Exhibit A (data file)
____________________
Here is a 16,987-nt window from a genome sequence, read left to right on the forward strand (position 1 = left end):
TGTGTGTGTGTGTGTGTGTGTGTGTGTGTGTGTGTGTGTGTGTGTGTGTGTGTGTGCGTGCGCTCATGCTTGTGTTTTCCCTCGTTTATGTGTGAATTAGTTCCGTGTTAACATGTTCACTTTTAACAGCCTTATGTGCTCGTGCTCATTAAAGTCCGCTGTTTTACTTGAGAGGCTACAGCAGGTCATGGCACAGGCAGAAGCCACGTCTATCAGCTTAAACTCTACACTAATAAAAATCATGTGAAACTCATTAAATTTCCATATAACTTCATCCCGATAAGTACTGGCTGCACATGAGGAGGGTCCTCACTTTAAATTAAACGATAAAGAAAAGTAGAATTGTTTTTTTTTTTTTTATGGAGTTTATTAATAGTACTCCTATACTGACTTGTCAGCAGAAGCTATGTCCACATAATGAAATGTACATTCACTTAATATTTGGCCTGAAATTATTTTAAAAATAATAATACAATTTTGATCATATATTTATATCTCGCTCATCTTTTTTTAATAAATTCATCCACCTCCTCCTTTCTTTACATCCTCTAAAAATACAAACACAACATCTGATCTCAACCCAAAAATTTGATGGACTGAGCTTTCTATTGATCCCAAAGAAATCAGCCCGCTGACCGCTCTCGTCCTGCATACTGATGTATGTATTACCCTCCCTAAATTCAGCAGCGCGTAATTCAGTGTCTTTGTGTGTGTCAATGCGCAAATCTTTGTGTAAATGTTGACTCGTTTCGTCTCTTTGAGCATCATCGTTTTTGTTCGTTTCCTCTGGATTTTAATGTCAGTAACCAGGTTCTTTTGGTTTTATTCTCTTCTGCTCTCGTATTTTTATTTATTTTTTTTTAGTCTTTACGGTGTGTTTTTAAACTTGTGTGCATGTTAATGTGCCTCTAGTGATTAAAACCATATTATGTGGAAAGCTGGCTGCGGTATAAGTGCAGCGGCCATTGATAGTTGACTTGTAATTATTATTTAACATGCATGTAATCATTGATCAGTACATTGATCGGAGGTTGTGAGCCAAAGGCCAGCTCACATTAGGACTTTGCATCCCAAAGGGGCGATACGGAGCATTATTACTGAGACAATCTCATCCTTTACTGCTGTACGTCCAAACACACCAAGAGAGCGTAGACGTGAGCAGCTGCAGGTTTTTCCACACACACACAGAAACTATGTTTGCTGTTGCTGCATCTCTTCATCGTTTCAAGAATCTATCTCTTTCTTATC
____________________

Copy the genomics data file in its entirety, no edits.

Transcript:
Here is a 16,987-nt window from a genome sequence, read left to right on the forward strand (position 1 = left end):
TGTGTGTGTGTGTGTGTGTGTGTGTGTGTGTGTGTGTGTGTGTGTGTGTGTGTGTGCGTGCGCTCATGCTTGTGTTTTCCCTCGTTTATGTGTGAATTAGTTCCGTGTTAACATGTTCACTTTTAACAGCCTTATGTGCTCGTGCTCATTAAAGTCCGCTGTTTTACTTGAGAGGCTACAGCAGGTCATGGCACAGGCAGAAGCCACGTCTATCAGCTTAAACTCTACACTAATAAAAATCATGTGAAACTCATTAAATTTCCATATAACTTCATCCCGATAAGTACTGGCTGCACATGAGGAGGGTCCTCACTTTAAATTAAACGATAAAGAAAAGTAGAATTGTTTTTTTTTTTTTTATGGAGTTTATTAATAGTACTCCTATACTGACTTGTCAGCAGAAGCTATGTCCACATAATGAAATGTACATTCACTTAATATTTGGCCTGAAATTATTTTAAAAATAATAATACAATTTTGATCATATATTTATATCTCGCTCATCTTTTTTTAATAAATTCATCCACCTCCTCCTTTCTTTACATCCTCTAAAAATACAAACACAACATCTGATCTCAACCCAAAAATTTGATGGACTGAGCTTTCTATTGATCCCAAAGAAATCAGCCCGCTGACCGCTCTCGTCCTGCATACTGATGTATGTATTACCCTCCCTAAATTCAGCAGCGCGTAATTCAGTGTCTTTGTGTGTGTCAATGCGCAAATCTTTGTGTAAATGTTGACTCGTTTCGTCTCTTTGAGCATCATCGTTTTTGTTCGTTTCCTCTGGATTTTAATGTCAGTAACCAGGTTCTTTTGGTTTTATTCTCTTCTGCTCTCGTATTTTTATTTATTTTTTTTTAGTCTTTACGGTGTGTTTTTAAACTTGTGTGCATGTTAATGTGCCTCTAGTGATTAAAACCATATTATGTGGAAAGCTGGCTGCGGTATAAGTGCAGCGGCCATTGATAGTTGACTTGTAATTATTATTTAACATGCATGTAATCATTGATCAGTACATTGATCGGAGGTTGTGAGCCAAAGGCCAGCTCACATTAGGACTTTGCATCCCAAAGGGGCGATACGGAGCATTATTACTGAGACAATCTCATCCTTTACTGCTGTACGTCCAAACACACCAAGAGAGCGTAGACGTGAGCAGCTGCAGGTTTTTCCACACACACACAGAAACTATGTTTGCTGTTGCTGCATCTCTTCATCGTTTCAAGAATCTATCTCTTTCTTATC